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07|12|2007 09:18 am EDT

What does the ICANN proposal to protect IGOs mean for domains?

by Frank Michlick in Categories: ICANN / Policy

ICANN LogoMichael Collins, the new Executive Director of the Internet Commerce Association (ICA), examines the ICANN proposal to protect IGOs.

One old issue that returned is the question of who has the right to register the names of countries and names “of national or geographic significance”, including names and abbreviations of International Intergovernmental Organizations (IGOs). This issue is being driven by the Government Advisory Committee (GAC), composed of national government representatives, which continues to hold all its meetings behind closed doors despite ICANN’s verbal commitment to greater transparency. The GAC and the World Intellectual Property Organization’s (WIPO) ultimate goal is to allow governments, public authorities and IGOs to block all such names in new gTLDs “upon demand”, and to take domains that they consider “abusive” under a new Dispute Resolution Procedure that will give them substantially greater leverage than the current Uniform Dispute Resolution Process (UDRP). In short, their ultimate goal is to expand the DN dispute process far beyond the bounds of traditional trademark law while simultaneously undermining the rights of DN registrants.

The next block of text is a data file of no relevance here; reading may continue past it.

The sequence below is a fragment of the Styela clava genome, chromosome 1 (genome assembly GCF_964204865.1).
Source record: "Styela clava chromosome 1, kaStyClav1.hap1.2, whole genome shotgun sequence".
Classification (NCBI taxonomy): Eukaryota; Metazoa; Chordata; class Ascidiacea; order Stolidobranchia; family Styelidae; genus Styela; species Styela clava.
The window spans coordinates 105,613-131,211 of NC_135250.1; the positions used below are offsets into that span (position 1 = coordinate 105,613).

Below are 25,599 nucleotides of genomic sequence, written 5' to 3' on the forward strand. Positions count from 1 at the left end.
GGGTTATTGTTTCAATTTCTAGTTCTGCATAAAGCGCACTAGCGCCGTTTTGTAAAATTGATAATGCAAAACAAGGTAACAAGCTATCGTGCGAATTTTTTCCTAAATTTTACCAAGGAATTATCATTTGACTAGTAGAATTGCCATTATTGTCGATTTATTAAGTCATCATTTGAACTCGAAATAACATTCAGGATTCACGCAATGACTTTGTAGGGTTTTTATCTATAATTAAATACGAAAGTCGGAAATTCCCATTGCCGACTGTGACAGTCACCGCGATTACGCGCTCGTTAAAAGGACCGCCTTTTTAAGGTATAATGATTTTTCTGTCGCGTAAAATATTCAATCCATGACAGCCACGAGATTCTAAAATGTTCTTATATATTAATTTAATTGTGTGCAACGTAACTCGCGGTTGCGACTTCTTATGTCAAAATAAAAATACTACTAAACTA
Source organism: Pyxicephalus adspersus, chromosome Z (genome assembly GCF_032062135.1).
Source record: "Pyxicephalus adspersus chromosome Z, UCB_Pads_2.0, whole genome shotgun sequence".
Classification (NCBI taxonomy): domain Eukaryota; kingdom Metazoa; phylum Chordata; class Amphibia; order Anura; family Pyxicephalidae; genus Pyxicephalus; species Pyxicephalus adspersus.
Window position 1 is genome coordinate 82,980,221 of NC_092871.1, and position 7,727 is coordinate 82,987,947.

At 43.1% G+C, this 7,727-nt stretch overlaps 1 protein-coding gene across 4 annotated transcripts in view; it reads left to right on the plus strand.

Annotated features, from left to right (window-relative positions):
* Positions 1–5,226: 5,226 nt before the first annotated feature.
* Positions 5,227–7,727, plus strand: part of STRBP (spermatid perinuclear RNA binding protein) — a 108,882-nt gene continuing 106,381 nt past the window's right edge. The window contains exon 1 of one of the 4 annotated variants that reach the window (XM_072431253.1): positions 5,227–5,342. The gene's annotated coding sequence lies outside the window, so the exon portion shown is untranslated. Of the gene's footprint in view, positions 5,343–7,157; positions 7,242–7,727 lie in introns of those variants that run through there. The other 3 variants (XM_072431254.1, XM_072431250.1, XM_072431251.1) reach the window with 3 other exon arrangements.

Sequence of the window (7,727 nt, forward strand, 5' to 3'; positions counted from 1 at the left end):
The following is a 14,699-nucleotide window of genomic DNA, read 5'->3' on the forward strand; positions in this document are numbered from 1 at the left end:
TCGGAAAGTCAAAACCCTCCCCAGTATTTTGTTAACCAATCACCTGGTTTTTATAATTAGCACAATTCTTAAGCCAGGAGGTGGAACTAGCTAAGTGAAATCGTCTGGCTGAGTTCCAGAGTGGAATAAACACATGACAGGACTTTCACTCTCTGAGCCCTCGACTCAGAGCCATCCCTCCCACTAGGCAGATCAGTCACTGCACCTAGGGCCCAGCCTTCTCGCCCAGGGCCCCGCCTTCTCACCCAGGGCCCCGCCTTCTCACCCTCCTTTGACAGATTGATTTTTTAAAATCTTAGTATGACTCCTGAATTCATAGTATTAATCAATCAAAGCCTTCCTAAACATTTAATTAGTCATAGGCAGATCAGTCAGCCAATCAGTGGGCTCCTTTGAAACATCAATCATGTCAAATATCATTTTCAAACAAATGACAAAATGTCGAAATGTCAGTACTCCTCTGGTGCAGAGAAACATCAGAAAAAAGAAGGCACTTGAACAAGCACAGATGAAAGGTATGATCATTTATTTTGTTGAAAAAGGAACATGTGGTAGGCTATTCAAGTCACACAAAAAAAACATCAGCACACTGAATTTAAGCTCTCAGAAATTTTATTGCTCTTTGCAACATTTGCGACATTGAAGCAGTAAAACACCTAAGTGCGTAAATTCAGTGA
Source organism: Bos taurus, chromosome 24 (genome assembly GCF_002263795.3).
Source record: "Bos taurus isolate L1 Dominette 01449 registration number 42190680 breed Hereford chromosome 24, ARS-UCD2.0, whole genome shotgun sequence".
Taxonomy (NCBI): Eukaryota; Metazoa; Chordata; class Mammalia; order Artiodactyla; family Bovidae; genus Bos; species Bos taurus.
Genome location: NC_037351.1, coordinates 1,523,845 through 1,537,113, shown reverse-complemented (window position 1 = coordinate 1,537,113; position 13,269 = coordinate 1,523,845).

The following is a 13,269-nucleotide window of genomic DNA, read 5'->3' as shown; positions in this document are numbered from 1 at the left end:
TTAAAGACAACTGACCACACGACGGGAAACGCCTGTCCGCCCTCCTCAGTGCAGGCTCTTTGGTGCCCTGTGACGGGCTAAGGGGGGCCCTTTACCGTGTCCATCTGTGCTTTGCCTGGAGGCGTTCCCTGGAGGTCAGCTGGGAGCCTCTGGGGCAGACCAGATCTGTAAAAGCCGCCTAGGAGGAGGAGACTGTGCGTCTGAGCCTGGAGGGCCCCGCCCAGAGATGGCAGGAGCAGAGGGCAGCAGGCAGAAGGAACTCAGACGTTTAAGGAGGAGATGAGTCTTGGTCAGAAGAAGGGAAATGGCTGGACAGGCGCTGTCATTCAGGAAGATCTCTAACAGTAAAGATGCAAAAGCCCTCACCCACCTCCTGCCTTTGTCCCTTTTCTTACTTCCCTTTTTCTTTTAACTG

This is a development that anyone investing in local/city domains should be keeping a close eye on, since it might affect your future rights to your domains. Another example where policy decisions can strongly affect our industry and an important reason to get involved in policy creation ourselves. Domains affected could include names like “germany.com”, “irs.com”, “whitehouse.com”, “president.com”, “deutschland.com” and the like. And maybe the definition is going to be even broader than this and will include holidays and names of famous people.

The proposed legislation seems to plan for disputes of this type to be handled outside the courts and normal WIPO processes. A registrant that lost their domain through this process, would only be able to appeal the decision via a new ICANN arbitration process that remains undefined today.

An example underlining this problem is the decision of the Berlin Court of Justice to take a name from a registrant who had registered the German version of “Czech Republic”.

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